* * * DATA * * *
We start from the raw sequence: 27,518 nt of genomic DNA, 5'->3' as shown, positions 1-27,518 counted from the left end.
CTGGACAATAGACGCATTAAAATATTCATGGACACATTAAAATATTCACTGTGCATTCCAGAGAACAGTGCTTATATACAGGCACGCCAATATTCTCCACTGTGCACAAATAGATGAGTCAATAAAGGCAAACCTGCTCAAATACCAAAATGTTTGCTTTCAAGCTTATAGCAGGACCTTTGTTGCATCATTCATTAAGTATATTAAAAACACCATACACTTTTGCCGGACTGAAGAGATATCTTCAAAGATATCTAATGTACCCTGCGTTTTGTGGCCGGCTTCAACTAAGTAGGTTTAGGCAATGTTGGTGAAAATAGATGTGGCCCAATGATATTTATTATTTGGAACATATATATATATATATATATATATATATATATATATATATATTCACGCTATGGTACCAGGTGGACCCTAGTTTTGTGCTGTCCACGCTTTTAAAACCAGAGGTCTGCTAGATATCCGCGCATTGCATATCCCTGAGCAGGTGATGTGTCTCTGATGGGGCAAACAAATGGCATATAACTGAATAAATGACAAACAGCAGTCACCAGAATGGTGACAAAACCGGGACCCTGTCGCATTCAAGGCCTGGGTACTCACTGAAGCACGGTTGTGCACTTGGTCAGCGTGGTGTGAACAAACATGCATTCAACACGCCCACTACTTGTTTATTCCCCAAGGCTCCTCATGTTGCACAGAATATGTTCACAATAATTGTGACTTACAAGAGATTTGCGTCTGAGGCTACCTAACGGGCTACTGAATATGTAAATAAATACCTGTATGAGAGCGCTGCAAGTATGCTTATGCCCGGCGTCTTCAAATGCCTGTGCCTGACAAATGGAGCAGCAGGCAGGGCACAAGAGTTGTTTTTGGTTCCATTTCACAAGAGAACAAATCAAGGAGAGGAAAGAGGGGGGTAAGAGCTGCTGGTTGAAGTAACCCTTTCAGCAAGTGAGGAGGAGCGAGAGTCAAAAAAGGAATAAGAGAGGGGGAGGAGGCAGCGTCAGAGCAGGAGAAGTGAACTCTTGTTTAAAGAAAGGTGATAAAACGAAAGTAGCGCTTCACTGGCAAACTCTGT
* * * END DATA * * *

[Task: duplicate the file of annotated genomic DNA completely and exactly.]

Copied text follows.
We start from the raw sequence: 27,518 nt of genomic DNA, 5'->3' as shown, positions 1-27,518 counted from the left end.
CTGGACAATAGACGCATTAAAATATTCATGGACACATTAAAATATTCACTGTGCATTCCAGAGAACAGTGCTTATATACAGGCACGCCAATATTCTCCACTGTGCACAAATAGATGAGTCAATAAAGGCAAACCTGCTCAAATACCAAAATGTTTGCTTTCAAGCTTATAGCAGGACCTTTGTTGCATCATTCATTAAGTATATTAAAAACACCATACACTTTTGCCGGACTGAAGAGATATCTTCAAAGATATCTAATGTACCCTGCGTTTTGTGGCCGGCTTCAACTAAGTAGGTTTAGGCAATGTTGGTGAAAATAGATGTGGCCCAATGATATTTATTATTTGGAACATATATATATATATATATATATATATATATATATATATATATTCACGCTATGGTACCAGGTGGACCCTAGTTTTGTGCTGTCCACGCTTTTAAAACCAGAGGTCTGCTAGATATCCGCGCATTGCATATCCCTGAGCAGGTGATGTGTCTCTGATGGGGCAAACAAATGGCATATAACTGAATAAATGACAAACAGCAGTCACCAGAATGGTGACAAAACCGGGACCCTGTCGCATTCAAGGCCTGGGTACTCACTGAAGCACGGTTGTGCACTTGGTCAGCGTGGTGTGAACAAACATGCATTCAACACGCCCACTACTTGTTTATTCCCCAAGGCTCCTCATGTTGCACAGAATATGTTCACAATAATTGTGACTTACAAGAGATTTGCGTCTGAGGCTACCTAACGGGCTACTGAATATGTAAATAAATACCTGTATGAGAGCGCTGCAAGTATGCTTATGCCCGGCGTCTTCAAATGCCTGTGCCTGACAAATGGAGCAGCAGGCAGGGCACAAGAGTTGTTTTTGGTTCCATTTCACAAGAGAACAAATCAAGGAGAGGAAAGAGGGGGGTAAGAGCTGCTGGTTGAAGTAACCCTTTCAGCAAGTGAGGAGGAGCGAGAGTCAAAAAAGGAATAAGAGAGGGGGAGGAGGCAGCGTCAGAGCAGGAGAAGTGAACTCTTGTTTAAAGAAAGGTGATAAAACGAAAGTAGCGCTTCACTGGCAAACTCTGT